Megaloblastic erythroid cells are larger than normal, with a more stranded arrangement of chromatin and abundant parachromatin, giving a pronounced light and dark pattern to the nucleus (Fig. 9-24, A-E). The cytoplasm is generally abundant and hemoglobin synthesis may be present at earlier stages of development than typically seen (e.g., nuclear and cytoplasmic asynchrony). Rubricytes and metarubricytes may be macrocytic without prominent nuclear abnormalities (Fig. 9-24, F). These morphologic abnormalities are most often seen in animals with myeloid neoplasms.* Megaloblastic erythropoiesis occurs most commonly in ill cats with FeLV infections, but it has also been reported in cats with feline immunodeficiency virus (FIV) infections.426 Megaloblastic erythroid cells have been reported in the marrow of cats with natural and experimentally induced folate deficiency (see Fig. 9-15).330,464 Finally, some miniature and toy poodles exhibit a nonanemic macrocytosis, metarubricytosis, and/or erythrocytes with multiple Howell-Jolly bodies and variable megaloblastic abnormalities in the bone marrow. Serum folate and B12 values are normal in this hereditary poodle macrocytosis.66,410,514

Multinucleated erythroid cells (Fig. 9-25, A) have been reported in animals with myeloid neoplasms209,309,319,530 and in those with acquired and congenital dyserythropoiesis.275,441,531 Nuclear lobulations, pyknosis, and/or fragmentation may occur in animals with myeloid neoplasms,88,426 acquired and congenital dyserythropoiesis,185,191,441,531 and following treatment with drugs that interfere with DNA synthesis, including antimetabolites (e.g., azathioprine, hydroxyurea, cytosine arabinoside), alkylating agents (e.g., cyclophosphamide), folate antagonists (e.g., methotrexate), and plant alkaloids (e.g., vincristine) (Fig. 9-25, B-D).5,38 Internuclear chromatin bridging has been reported in cattle with congenital dyserythropoiesis and in hereditary poodle macrocytosis.441,514

Maturational arrests at various stages of erythroid development, with a resultant lack of polychromatophilic erythrocytes, may occur in acquired myeloid neoplasms,39 in congenital dyserythropoiesis,441 and in some drug-induced disorders (e.g., cephalosporin antibiotics).97 It is a common finding in nonregenerative IMHA, especially in dogs (see Fig. 9-16).216,443,447 A nonregenerative immune-mediated anemia with erythroid maturation arrest has also been reported in a ferret.291 Asynchrony of nuclear and cytoplasmic maturation, in which hemoglobinization precedes nuclear maturation, may occur in acquired myeloid neoplasms as well as in congenital dyserythropoiesis.207,441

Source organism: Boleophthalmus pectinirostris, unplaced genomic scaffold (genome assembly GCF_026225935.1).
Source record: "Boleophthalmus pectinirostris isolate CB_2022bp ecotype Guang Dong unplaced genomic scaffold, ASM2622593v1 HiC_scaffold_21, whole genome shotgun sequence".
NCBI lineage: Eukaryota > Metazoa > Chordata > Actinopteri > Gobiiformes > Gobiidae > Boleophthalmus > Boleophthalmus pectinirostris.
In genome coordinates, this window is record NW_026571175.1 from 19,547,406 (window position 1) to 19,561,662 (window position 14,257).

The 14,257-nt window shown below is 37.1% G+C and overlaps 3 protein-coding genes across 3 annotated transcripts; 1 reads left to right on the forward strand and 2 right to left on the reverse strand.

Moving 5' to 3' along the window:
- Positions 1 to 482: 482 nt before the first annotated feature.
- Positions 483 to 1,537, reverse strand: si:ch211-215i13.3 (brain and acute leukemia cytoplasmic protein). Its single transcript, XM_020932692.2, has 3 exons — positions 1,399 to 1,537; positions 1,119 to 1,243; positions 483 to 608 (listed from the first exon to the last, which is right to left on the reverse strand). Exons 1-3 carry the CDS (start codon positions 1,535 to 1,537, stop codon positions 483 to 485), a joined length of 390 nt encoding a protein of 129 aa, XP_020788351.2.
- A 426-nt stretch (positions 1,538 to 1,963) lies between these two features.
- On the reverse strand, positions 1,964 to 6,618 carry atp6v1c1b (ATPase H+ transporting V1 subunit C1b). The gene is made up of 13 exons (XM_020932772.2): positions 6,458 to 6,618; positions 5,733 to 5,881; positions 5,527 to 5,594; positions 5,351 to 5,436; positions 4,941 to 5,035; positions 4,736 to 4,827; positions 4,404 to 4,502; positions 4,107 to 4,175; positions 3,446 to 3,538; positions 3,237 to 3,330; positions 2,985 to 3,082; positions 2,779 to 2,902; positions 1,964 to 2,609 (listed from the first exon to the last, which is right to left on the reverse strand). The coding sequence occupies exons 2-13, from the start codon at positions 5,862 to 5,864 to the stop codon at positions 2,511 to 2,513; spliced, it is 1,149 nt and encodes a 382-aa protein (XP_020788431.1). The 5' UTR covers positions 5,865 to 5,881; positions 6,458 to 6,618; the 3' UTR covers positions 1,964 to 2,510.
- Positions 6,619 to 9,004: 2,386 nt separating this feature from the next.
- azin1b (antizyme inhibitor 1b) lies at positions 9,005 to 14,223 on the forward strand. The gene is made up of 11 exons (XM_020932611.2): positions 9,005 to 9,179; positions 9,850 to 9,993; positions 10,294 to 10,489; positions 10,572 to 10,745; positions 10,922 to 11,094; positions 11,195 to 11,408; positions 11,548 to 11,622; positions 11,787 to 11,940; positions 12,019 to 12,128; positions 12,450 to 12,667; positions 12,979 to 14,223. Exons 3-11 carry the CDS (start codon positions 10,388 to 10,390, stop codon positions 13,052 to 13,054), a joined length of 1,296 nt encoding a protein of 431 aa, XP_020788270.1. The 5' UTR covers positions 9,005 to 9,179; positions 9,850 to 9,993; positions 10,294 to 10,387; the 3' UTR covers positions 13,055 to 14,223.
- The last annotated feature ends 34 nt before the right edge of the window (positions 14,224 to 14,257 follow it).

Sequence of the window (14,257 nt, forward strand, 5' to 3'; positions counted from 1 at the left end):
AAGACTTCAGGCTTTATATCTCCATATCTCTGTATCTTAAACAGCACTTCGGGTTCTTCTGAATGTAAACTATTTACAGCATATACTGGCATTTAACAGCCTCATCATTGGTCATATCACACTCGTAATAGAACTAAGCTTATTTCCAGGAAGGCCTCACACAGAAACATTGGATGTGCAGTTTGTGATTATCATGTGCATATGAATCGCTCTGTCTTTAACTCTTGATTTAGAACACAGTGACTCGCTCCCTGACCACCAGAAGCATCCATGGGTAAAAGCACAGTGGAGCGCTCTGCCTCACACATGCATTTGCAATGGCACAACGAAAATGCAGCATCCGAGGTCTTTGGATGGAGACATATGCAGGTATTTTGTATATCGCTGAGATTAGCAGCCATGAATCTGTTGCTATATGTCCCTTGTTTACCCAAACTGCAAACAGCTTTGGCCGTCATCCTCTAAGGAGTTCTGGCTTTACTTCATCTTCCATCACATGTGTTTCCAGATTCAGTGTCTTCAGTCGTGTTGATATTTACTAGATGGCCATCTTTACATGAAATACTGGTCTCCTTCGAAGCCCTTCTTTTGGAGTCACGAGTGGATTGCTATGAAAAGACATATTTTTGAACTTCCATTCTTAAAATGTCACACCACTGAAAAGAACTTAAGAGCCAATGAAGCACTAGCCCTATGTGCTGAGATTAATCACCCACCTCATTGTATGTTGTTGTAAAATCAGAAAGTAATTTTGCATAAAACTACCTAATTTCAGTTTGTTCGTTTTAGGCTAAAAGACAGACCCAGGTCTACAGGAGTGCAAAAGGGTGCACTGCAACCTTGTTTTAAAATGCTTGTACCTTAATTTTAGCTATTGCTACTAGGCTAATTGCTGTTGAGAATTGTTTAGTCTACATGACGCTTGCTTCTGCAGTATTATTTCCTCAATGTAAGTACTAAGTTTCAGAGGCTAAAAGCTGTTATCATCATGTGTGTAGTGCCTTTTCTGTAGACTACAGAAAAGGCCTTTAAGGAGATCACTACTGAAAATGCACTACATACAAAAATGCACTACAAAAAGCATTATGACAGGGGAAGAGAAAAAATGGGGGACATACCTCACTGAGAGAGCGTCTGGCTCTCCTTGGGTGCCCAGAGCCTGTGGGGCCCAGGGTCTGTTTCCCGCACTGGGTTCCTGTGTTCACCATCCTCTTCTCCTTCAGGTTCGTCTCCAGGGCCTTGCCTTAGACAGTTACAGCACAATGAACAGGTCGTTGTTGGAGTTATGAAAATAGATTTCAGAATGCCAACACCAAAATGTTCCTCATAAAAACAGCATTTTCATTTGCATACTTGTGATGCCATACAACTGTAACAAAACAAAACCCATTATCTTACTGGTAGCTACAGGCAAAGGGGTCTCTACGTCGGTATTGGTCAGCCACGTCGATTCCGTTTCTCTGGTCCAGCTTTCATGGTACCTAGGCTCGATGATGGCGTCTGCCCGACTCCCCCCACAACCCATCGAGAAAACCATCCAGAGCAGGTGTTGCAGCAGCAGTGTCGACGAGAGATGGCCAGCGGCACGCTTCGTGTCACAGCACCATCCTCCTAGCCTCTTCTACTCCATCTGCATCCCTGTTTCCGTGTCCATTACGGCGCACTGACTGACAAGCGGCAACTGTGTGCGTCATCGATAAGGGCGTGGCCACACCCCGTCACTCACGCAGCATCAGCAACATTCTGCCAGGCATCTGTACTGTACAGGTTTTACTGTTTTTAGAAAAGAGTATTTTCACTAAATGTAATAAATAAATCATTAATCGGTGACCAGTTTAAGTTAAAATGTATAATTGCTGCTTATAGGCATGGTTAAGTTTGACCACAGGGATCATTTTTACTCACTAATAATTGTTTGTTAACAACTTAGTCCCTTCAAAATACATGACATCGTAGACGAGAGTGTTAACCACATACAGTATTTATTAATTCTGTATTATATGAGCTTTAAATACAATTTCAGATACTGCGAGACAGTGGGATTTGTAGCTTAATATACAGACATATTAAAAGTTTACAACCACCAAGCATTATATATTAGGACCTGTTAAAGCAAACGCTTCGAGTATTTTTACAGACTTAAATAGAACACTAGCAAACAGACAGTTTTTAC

Iron-positive basophilic stippling has been reported in rubricytes and metarubricytes (nucleated siderocytes) from animals with myeloid neoplasms,39,88,185,528,530 dogs with idiopathic dyserythropoiesis (including inflammatory disorders),67,172,506 and the use of drugs/chemicals, including chloramphenicol (Fig. 9-26, A,B), hydroxyzine, lead, zinc, and an oxazolidinone antibiotic.169,174,276,365

Abnormalities of The Granulocytic Series

Neutrophilic Hyperplasia

Neutrophilic hyperplasia may be effective or ineffective. Effective neutrophilic hyperplasia results in a peripheral neutrophilia, with or without a left shift. It occurs in response to various hematopoietic growth factors, with granulocyte-colony stimulating factor (G-CSF) being most important.11 Two or more days are required from the time of growth factor stimulation until neutrophilic hyperplasia is prominent enough to increase the M : E ratio outside of the reference interval.11,152

Neutrophilic hyperplasia occurs most frequently in response to bacterial infections, but it may also occur in response to immune-mediated inflammatory disorders, necrosis, chemical and drug toxicities, and malignancy (Fig. 9-27, A,B).123,207 The natural release or injection of recombinant G-CSF, granulocyte/macrophage-colony stimulating factor (GM-CSF), and interleukin (IL)-3 result in peripheral neutrophilia and neutrophilic hyperplasia in the bone marrow.92,338,348,477,553 Extreme neutrophilic hyperplasia in bone marrow and peripheral neutrophilia have been reported as a paraneoplastic syndrome in dogs and cats with tumors that produce hematopoietic growth factors.102,253,421,465

Stay updated, free articles. Join our Telegram channel

Aug 26, 2016 | Posted by in INTERNAL MEDICINE | Comments Off on Disorders of Bone Marrow

Full access? Get Clinical Tree

Get Clinical Tree app for offline access